No parades will roll in the city of Mobile during Carnival season, Mayor Sandy Stimpson’s office confirmed in a statement Friday afternoon.
In a discussion with Mardi Gras organization leaders over possible alternative plans, Stimpson confirmed parades — a staple of Carnival festivities — would not take place before Ash Wednesday, when the season officially ends.
“One of the main topics covered in our call with local carnival associations was ways we can celebrate Mardi Gras in Mobile while mitigating the spread COVID-19,” Stimpson said in the statement. “At this point, we are still working with those organizations and other community groups to come up with some safer alternatives. Mardi Gras is a holiday and its significance to our citizens and our city’s identity can’t be overstated. We will continue to look for ways to balance these important traditions and the health of our citizens and city employees.”
At this time, most organizations have outright canceled parade plans, and the few that haven’t did not file for parade permits by the Dec. 11 deadline.
Parades not happening won’t dampen the Carnival spirit, as a number of homes and neighborhoods plan to showcase Mardi Gras decorations on porches and balconies throughout the city.
The idea for a “porch parade” was hatched among a group of friends looking to try to keep the good times rolling despite the unusual circumstances surrounding the 2021 Carnival calendar. Stacy Wellborn, who created the porch parade Facebook page, said the effort is for “anyone and everyone” who wants to decorate for Mardi Gras.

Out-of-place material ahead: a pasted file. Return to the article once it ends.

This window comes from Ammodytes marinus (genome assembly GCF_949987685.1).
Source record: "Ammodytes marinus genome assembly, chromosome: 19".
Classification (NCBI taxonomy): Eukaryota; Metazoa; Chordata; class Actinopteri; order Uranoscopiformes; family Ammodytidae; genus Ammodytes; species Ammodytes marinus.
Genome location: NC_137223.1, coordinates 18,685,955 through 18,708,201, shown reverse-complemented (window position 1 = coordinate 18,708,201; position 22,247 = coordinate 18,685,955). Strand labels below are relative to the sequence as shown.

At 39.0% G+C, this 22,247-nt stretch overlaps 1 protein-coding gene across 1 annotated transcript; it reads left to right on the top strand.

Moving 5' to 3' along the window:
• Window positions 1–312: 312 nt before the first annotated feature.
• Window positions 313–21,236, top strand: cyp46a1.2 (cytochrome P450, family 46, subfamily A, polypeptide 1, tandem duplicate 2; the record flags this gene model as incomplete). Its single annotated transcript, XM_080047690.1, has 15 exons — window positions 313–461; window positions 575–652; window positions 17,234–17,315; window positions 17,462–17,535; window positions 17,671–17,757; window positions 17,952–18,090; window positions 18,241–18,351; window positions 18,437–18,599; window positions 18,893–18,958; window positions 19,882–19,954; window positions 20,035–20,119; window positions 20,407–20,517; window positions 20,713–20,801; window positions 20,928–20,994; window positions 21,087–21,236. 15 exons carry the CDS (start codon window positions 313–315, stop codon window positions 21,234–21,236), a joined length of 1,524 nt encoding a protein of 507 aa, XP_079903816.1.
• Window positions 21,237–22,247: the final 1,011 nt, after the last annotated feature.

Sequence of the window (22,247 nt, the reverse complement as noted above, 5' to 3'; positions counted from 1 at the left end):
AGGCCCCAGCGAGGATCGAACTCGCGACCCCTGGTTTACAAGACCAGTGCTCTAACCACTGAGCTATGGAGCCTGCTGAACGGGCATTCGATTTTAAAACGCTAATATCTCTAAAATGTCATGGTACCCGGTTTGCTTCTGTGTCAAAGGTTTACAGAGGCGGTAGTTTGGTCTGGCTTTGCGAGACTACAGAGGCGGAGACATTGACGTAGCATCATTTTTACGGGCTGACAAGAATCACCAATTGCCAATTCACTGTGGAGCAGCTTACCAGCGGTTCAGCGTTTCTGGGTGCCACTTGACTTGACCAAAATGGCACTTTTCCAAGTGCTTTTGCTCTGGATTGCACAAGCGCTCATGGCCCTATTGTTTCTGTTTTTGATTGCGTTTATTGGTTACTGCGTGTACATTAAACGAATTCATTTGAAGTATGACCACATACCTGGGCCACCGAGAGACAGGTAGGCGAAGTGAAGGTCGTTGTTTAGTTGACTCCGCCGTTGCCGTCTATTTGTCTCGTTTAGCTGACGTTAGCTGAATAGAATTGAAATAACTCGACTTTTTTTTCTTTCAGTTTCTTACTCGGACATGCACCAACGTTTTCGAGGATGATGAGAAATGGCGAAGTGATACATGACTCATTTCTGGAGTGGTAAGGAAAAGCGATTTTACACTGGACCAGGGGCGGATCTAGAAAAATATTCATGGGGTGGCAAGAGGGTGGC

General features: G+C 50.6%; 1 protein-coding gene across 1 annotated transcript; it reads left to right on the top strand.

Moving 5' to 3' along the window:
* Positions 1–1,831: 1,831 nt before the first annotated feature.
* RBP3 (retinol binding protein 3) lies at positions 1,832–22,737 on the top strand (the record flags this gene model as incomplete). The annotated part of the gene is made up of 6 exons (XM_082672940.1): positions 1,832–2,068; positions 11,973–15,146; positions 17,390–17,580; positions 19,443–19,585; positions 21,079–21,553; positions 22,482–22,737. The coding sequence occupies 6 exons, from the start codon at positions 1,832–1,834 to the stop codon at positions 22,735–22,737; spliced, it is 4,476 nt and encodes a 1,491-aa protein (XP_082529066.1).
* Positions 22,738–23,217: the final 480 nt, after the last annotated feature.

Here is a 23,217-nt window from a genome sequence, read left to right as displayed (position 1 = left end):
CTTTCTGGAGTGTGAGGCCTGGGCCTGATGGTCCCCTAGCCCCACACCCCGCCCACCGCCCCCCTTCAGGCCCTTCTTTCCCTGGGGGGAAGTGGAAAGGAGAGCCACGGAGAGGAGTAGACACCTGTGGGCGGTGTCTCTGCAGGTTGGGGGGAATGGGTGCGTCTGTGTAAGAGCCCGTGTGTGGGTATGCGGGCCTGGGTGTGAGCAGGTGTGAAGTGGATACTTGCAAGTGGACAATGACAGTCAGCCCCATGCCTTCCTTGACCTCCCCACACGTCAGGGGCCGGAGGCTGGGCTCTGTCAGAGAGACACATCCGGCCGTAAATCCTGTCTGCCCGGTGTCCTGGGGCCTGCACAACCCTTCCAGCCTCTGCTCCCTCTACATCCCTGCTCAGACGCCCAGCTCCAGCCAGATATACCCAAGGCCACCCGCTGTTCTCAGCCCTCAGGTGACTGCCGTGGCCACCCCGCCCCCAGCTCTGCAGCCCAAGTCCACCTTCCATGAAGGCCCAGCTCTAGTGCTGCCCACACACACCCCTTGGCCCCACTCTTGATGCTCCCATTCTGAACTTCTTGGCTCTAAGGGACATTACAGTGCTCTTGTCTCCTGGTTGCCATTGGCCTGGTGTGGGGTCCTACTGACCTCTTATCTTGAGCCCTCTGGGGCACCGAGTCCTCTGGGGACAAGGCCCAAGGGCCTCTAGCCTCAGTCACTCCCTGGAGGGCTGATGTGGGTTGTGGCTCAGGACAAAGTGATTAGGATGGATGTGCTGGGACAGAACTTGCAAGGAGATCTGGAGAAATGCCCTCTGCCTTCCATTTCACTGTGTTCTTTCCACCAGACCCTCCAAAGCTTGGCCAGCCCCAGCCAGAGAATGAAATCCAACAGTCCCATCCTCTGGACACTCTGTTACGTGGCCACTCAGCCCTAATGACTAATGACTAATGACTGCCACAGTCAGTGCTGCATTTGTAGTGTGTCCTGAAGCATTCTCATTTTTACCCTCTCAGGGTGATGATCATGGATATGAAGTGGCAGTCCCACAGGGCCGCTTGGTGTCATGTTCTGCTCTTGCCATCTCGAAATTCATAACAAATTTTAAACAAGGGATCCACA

“It really came together through a network of folks,” she said.
From shopping for smaller decorations at Toomey’s or Mardi Gras & More to incorporating bigger float pieces from local artists, Wellborn said the idea is to fill some of the void left by not having parades this year.
“We’re really trying to promote local businesses and local artists,” she said.
So far, 165 homes or addresses have been added through mobileporchparade.com, Wellborn said, and those interested in participating can register on the page by Feb. 1. Participants can be homeowners, renters, condo owners or business owners. On Feb. 1, the group will release a map of the registered addresses and create routes for self-guided tours, she said.
The page has several local vendors and artists listed. One of the float artists Wellborn mentioned is Craig Stephens, who has a warehouse full of small to larger float flourishes that can be purchased and placed on porches for the event.
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